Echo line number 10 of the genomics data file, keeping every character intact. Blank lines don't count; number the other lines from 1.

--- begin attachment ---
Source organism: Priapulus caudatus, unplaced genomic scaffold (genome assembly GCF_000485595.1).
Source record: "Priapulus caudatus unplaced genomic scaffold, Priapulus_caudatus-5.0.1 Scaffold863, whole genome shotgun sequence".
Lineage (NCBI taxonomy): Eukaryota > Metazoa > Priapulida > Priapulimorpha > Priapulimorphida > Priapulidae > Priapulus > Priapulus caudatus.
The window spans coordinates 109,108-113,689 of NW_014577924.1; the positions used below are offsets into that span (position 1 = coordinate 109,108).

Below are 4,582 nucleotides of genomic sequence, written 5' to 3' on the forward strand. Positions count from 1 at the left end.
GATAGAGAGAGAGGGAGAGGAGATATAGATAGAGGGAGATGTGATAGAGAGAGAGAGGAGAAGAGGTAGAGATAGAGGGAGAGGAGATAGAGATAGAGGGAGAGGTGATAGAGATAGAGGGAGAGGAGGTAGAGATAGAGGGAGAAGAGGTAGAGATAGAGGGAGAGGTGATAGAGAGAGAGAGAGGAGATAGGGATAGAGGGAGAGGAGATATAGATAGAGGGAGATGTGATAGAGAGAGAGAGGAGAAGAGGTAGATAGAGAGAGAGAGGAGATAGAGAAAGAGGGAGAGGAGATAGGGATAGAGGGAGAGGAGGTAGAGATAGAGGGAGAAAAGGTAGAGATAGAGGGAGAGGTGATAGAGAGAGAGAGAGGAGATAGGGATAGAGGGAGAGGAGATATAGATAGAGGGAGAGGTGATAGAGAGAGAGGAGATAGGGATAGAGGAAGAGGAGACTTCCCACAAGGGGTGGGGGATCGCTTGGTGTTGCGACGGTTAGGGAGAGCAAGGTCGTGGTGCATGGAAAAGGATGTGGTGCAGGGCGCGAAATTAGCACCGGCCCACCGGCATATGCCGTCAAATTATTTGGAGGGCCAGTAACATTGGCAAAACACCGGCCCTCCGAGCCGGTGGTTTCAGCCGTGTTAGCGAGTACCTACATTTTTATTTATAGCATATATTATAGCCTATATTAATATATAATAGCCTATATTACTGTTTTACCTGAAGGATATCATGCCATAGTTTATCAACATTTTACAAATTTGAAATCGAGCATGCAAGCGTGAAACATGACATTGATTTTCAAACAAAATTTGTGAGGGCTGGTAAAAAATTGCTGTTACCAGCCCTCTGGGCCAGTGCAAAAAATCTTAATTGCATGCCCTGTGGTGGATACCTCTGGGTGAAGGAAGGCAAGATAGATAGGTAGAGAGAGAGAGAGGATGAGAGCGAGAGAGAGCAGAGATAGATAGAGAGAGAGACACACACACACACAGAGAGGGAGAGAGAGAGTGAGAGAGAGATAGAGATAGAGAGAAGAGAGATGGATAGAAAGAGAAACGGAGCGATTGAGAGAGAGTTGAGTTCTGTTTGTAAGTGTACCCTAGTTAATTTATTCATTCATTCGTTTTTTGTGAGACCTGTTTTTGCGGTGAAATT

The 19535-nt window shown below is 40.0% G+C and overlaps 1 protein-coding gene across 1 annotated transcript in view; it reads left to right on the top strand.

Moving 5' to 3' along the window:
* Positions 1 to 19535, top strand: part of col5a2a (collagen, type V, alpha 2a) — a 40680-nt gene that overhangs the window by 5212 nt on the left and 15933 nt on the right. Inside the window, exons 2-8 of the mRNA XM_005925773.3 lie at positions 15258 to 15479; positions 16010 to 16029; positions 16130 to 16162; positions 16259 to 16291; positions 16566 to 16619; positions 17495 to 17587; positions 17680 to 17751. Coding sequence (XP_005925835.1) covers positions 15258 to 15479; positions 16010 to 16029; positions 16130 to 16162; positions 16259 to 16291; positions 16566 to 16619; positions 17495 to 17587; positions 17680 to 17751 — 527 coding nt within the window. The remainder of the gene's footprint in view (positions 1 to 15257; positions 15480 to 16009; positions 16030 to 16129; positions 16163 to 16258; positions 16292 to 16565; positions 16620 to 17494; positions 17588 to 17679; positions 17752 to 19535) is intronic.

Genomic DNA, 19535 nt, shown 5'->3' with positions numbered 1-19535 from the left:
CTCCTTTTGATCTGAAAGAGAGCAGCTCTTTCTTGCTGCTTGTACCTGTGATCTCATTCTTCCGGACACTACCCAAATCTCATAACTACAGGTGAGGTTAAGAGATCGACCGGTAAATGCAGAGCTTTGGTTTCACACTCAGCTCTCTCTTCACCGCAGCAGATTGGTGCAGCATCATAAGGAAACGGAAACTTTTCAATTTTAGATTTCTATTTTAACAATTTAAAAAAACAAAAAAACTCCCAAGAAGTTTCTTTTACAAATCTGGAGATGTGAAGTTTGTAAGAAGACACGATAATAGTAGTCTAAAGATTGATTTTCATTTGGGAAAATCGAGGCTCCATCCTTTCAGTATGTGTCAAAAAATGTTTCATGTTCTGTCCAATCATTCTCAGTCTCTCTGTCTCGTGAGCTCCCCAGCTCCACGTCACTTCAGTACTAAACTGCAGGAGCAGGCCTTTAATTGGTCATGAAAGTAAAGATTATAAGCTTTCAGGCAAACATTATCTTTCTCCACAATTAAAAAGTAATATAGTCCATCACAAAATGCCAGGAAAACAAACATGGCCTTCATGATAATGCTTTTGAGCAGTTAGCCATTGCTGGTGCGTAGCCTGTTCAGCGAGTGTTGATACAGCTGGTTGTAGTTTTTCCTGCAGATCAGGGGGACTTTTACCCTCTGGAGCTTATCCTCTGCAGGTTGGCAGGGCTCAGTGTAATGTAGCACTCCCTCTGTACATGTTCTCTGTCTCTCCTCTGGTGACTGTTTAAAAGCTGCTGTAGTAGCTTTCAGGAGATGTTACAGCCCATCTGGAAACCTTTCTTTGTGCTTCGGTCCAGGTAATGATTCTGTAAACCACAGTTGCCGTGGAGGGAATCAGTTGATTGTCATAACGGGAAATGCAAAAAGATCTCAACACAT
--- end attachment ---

Genomic DNA, 19535 nt, shown 5'->3' with positions numbered 1-19535 from the left: